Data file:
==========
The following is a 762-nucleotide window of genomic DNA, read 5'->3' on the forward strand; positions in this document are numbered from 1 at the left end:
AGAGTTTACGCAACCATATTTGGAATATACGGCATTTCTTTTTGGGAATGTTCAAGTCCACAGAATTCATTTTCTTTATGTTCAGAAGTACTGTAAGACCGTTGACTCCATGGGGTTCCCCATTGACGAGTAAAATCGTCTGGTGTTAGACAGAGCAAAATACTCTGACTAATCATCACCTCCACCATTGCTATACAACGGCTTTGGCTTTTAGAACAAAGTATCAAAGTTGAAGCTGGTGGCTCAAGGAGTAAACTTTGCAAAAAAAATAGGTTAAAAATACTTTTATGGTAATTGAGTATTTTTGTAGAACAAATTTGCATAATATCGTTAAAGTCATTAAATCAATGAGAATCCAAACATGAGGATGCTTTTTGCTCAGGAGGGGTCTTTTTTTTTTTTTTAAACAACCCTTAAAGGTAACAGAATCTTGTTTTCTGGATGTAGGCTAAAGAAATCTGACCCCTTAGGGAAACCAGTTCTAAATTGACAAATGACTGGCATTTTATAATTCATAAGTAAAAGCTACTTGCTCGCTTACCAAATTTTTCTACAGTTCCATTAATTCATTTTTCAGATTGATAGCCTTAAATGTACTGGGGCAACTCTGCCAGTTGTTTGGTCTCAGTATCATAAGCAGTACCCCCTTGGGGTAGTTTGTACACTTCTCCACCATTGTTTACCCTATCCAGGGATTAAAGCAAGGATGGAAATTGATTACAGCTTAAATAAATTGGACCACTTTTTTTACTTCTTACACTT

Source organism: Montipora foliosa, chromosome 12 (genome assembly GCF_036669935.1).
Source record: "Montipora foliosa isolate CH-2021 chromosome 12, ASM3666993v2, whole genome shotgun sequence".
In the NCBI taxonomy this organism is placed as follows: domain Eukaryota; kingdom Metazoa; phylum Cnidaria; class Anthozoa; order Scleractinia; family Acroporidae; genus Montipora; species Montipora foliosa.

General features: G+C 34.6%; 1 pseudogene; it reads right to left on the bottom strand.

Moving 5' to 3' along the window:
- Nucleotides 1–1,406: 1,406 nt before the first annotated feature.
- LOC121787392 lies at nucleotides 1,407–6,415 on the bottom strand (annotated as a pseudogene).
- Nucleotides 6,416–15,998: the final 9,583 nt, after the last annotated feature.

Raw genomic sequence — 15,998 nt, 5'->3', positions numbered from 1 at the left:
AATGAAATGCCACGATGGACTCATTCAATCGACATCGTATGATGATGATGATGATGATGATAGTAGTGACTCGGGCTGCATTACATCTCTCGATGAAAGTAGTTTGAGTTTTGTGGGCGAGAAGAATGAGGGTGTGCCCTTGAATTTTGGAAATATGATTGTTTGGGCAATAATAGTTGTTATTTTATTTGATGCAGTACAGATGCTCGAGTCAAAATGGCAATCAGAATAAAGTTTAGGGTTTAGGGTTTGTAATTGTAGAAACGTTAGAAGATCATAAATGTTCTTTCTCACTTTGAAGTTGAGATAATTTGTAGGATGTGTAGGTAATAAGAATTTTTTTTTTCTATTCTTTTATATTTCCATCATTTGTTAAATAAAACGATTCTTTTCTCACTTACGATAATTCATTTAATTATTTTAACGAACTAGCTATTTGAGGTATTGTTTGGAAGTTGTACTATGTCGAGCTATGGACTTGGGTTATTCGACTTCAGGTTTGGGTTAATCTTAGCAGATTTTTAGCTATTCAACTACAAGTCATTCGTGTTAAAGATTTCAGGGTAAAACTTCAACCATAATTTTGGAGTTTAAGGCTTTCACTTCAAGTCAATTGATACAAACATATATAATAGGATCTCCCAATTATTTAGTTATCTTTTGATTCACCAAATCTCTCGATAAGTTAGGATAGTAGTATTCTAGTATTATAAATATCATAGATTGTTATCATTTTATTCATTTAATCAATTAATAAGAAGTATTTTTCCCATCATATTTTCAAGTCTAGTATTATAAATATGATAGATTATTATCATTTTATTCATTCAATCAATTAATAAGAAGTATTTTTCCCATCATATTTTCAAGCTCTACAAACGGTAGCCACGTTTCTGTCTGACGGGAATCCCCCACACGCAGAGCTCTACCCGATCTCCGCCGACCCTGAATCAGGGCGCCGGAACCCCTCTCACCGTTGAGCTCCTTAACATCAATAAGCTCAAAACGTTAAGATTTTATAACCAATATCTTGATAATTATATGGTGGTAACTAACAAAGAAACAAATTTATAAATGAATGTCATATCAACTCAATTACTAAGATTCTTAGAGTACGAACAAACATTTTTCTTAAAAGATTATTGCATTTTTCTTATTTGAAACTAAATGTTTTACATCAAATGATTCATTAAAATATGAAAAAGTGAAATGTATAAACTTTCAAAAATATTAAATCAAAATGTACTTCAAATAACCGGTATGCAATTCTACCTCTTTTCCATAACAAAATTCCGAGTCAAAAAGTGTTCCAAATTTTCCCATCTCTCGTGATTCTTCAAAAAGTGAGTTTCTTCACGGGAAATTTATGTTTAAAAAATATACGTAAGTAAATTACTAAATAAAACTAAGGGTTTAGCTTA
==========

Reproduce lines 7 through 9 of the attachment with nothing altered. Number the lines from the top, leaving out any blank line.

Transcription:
Moving 5' to 3' along the window:
- Nucleotides 1–1,406: 1,406 nt before the first annotated feature.
- LOC121787392 lies at nucleotides 1,407–6,415 on the bottom strand (annotated as a pseudogene).